We detailed a training strategy that improves the factual consistency and overall quality of summaries via a novel contrastive fine-tuning, called CONFIT. To tackle top factual error types based on our annotation, we introduced additional contrastive loss with carefully designed hard negative samples and self-supervised dialogue-specific loss to capture the key information between speakers. The results show that our model significantly reduces many types of factual errors on both SAMSum dialogue summarization and AMI meeting summarization. On both datasets, we achieve significant improvements over state-of-the-art baselines using automatic metrics, ROUGE and BARTScore, with 2.2 points increase in ROUGE-1 on SAMSum and 2.4 points increase on AMI. We also demonstrated the effectiveness of our approach through human evaluation with 30 percent improvement on SAMSum and 15 percent improvement on AMI on the human faithfulness score.

Scaling with zero or few examples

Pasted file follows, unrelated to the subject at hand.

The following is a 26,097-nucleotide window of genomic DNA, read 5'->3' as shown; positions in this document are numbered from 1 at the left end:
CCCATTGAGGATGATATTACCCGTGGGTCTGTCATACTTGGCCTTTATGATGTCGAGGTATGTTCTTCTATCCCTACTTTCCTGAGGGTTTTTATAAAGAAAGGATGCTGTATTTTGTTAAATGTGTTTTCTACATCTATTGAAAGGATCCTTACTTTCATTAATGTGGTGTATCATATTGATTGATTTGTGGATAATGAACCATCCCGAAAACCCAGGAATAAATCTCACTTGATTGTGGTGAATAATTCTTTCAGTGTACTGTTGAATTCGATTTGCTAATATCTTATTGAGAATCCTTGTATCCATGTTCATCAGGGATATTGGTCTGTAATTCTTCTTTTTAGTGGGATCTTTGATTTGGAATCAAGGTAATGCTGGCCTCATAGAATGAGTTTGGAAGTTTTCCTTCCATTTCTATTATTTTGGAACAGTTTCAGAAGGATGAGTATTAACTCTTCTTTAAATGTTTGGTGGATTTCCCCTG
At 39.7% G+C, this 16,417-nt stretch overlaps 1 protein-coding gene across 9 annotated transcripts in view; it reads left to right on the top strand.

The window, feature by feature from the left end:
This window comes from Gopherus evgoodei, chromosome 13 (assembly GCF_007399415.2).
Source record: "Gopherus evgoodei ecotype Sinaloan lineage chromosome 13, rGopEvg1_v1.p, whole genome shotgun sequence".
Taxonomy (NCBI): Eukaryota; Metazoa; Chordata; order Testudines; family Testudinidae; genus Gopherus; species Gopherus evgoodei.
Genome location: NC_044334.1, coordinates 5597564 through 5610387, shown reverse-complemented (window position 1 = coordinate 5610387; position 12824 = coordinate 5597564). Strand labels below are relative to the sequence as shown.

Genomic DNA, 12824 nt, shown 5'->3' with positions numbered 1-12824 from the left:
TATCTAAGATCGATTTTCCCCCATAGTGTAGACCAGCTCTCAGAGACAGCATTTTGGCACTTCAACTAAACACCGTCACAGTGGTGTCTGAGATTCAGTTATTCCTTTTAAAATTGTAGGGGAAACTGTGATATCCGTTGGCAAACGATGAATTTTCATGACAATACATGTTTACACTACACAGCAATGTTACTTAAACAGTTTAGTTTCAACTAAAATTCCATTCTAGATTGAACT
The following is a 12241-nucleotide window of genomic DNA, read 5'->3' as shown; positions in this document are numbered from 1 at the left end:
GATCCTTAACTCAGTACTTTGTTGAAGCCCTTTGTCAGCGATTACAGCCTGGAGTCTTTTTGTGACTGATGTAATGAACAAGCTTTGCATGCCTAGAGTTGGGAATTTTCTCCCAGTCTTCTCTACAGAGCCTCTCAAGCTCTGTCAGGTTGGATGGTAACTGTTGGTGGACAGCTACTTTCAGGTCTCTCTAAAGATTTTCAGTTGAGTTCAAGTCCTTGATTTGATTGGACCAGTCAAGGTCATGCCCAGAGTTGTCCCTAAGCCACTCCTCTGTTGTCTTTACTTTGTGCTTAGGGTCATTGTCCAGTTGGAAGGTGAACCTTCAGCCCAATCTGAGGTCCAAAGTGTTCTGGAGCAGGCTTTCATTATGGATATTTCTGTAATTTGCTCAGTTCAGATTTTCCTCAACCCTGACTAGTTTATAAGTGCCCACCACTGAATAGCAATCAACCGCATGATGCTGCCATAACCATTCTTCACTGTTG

To cut laborious tasks for manually creating summaries for each new domain, we introduced a generalizable method called WikiTransfer, which fine-tunes pretrained models on pseudo-summaries that are produced from generic Wikipedia data. Each summary contains characteristics of the target dataset, such as the length and level of abstraction of the desired summaries.

Using WikiTransfer , we achieved a new state-of-the-art result for zero-shot abstractive summarization and demonstrated the effectiveness of our approach on four datasets from diverse domains. With this method, we also achieved better results in few-shot summarization compared to transfer from other summarization datasets. We also improved few-shot performance further with data augmentation techniques, and introduced a regularization term for few-shot transfer. Human assessments of the resulting summaries do not show significant differences between the WikiTransfer few-shot summaries and fully supervised summaries, demonstrating the efficiency of our approach.